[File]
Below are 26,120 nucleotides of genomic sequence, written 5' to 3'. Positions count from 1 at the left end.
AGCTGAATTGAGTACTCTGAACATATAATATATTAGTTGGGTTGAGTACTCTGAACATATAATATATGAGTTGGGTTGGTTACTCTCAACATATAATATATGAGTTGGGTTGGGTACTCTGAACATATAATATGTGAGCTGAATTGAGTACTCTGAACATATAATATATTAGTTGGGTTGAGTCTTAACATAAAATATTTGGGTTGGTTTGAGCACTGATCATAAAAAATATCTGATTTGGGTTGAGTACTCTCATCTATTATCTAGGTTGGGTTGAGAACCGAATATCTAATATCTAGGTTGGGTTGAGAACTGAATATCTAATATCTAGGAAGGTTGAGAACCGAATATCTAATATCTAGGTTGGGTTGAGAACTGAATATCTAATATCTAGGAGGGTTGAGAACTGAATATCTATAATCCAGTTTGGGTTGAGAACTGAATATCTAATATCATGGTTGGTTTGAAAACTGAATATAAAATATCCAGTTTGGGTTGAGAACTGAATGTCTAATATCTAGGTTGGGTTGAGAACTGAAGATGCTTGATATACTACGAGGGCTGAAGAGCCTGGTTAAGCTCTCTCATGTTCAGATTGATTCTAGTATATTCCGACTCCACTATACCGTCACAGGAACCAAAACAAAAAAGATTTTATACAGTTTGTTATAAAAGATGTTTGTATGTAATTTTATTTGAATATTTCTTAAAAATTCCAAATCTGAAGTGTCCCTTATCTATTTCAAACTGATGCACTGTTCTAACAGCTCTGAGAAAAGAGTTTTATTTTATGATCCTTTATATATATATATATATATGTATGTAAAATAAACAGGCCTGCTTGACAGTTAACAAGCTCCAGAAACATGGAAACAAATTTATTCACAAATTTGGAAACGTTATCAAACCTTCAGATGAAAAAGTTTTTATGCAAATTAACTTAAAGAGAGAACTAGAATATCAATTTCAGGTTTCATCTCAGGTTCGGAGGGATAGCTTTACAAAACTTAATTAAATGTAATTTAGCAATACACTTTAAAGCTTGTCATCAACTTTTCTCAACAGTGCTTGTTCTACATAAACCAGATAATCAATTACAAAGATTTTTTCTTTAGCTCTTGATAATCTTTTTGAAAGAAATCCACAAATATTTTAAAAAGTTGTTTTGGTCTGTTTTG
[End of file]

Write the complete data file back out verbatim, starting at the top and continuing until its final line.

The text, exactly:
Below are 26,120 nucleotides of genomic sequence, written 5' to 3'. Positions count from 1 at the left end.
AGCTGAATTGAGTACTCTGAACATATAATATATTAGTTGGGTTGAGTACTCTGAACATATAATATATGAGTTGGGTTGGTTACTCTCAACATATAATATATGAGTTGGGTTGGGTACTCTGAACATATAATATGTGAGCTGAATTGAGTACTCTGAACATATAATATATTAGTTGGGTTGAGTCTTAACATAAAATATTTGGGTTGGTTTGAGCACTGATCATAAAAAATATCTGATTTGGGTTGAGTACTCTCATCTATTATCTAGGTTGGGTTGAGAACCGAATATCTAATATCTAGGTTGGGTTGAGAACTGAATATCTAATATCTAGGAAGGTTGAGAACCGAATATCTAATATCTAGGTTGGGTTGAGAACTGAATATCTAATATCTAGGAGGGTTGAGAACTGAATATCTATAATCCAGTTTGGGTTGAGAACTGAATATCTAATATCATGGTTGGTTTGAAAACTGAATATAAAATATCCAGTTTGGGTTGAGAACTGAATGTCTAATATCTAGGTTGGGTTGAGAACTGAAGATGCTTGATATACTACGAGGGCTGAAGAGCCTGGTTAAGCTCTCTCATGTTCAGATTGATTCTAGTATATTCCGACTCCACTATACCGTCACAGGAACCAAAACAAAAAAGATTTTATACAGTTTGTTATAAAAGATGTTTGTATGTAATTTTATTTGAATATTTCTTAAAAATTCCAAATCTGAAGTGTCCCTTATCTATTTCAAACTGATGCACTGTTCTAACAGCTCTGAGAAAAGAGTTTTATTTTATGATCCTTTATATATATATATATATATGTATGTAAAATAAACAGGCCTGCTTGACAGTTAACAAGCTCCAGAAACATGGAAACAAATTTATTCACAAATTTGGAAACGTTATCAAACCTTCAGATGAAAAAGTTTTTATGCAAATTAACTTAAAGAGAGAACTAGAATATCAATTTCAGGTTTCATCTCAGGTTCGGAGGGATAGCTTTACAAAACTTAATTAAATGTAATTTAGCAATACACTTTAAAGCTTGTCATCAACTTTTCTCAACAGTGCTTGTTCTACATAAACCAGATAATCAATTACAAAGATTTTTTCTTTAGCTCTTGATAATCTTTTTGAAAGAAATCCACAAATATTTTAAAAAGTTGTTTTGGTCTGTTTTG